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Economic inequality has rapidly increased in many countries in recent years. However, there are few reports of a significant increase in wage inequality in Japan. Thus, this study focuses on employment status as a factor contributing to the rising wage inequality in Japan and clarifies the impacts of the increase in non-standard employment and changes in the wage structure due to employment status on recent changes in wage inequality by distinguishing between wage structure and composition effects, while also considering factors other than employment status. We used decomposition methods to individual data from the Employment Status Survey (1997, 2007, and 2017) separately for men and women to estimate the factors contributing to changes in wage inequality. The study found that the quantitative expansion of non-standard employment since the late 1990s and the increase in the earning power of female non-standard employees have changed wage inequality. For men, an increase in the number of low-wage workers (non-standard workers) expanded the left end of the wage distribution, which resulted in increasing inequality. For women, wage inequality increased because of the composition effect of non-standard employment and decreased because of changes in the wage structure by employment status. Since non-standard employment lowered the wage level in the middle of the distribution for women, an increase in non-standard employment widened the gap in the middle to upper levels of the wage distribution. However, compared to 1997, the effect of lowering wage levels because of non-standard employment weakened in 2007, and wage inequality decreased. This change can be attributed to the qualitative shift from non-standard employment to the core labor force.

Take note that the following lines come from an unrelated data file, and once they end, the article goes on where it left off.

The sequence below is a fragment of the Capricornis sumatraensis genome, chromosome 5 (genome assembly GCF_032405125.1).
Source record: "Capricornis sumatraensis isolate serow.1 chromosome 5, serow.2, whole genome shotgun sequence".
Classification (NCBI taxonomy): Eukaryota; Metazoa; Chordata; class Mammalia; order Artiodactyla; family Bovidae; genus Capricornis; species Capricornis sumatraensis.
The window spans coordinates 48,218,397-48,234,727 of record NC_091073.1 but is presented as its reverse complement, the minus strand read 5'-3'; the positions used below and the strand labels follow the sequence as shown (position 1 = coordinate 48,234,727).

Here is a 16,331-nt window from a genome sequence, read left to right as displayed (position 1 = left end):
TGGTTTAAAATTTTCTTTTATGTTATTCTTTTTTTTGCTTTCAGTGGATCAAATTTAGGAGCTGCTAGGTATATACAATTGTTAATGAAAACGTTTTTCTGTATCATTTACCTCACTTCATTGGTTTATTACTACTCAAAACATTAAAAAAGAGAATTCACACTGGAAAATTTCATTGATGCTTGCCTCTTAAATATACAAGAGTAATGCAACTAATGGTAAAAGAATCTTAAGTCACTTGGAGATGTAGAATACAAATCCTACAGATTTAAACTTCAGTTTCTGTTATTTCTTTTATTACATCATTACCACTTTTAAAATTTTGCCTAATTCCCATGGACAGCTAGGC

Keywords: Recentered influence function (RIF) regressions, Oaxaca-Blinder (OB) decomposition, changes in wage inequality
Many industrialized countries have experienced increasing wage inequality and the erosion of collective bargaining systems since the 1980s. Although several studies have revealed how unions affected trends in wage inequality in western countries, little is known about their effects in Japan. This study examines whether and how unions affected trends in Japanese wage inequality for male employees between 1985 and 2015. Using data from the Social Stratification and Mobility Survey (SSM) conducted in 1985 and 2015, we conducted Recentered Influence Function (RIF) regressions on the natural logarithm of wages and an extension of the Oaxaca-Blinder decomposition method that can be applied to various distributional measures. We found that unions compressed the wage distribution in 1985, but not in 2015. Unions also contributed to the changes in wage distribution over this period, and composition effects linked to unions (the impact of de-unionization) increased wage inequality. On the other hand, the effects of unions’ wage structure reduced inequality at the low end of the distribution. In 1985, union membership increased wages at the low-end and middle-end of the distribution and lowered wages at the top-end of the distribution, effectively widening the wage distribution at the low end-and equalizing the wage distribution at the top-end. However, in 2015, unions could no longer impact wages. Although this wage structure effect contributed to reducing wage inequality at the low-end, this study concluded that the impact of de-unionization on increasing wage inequality was more robust than the unions’ wage structure effect.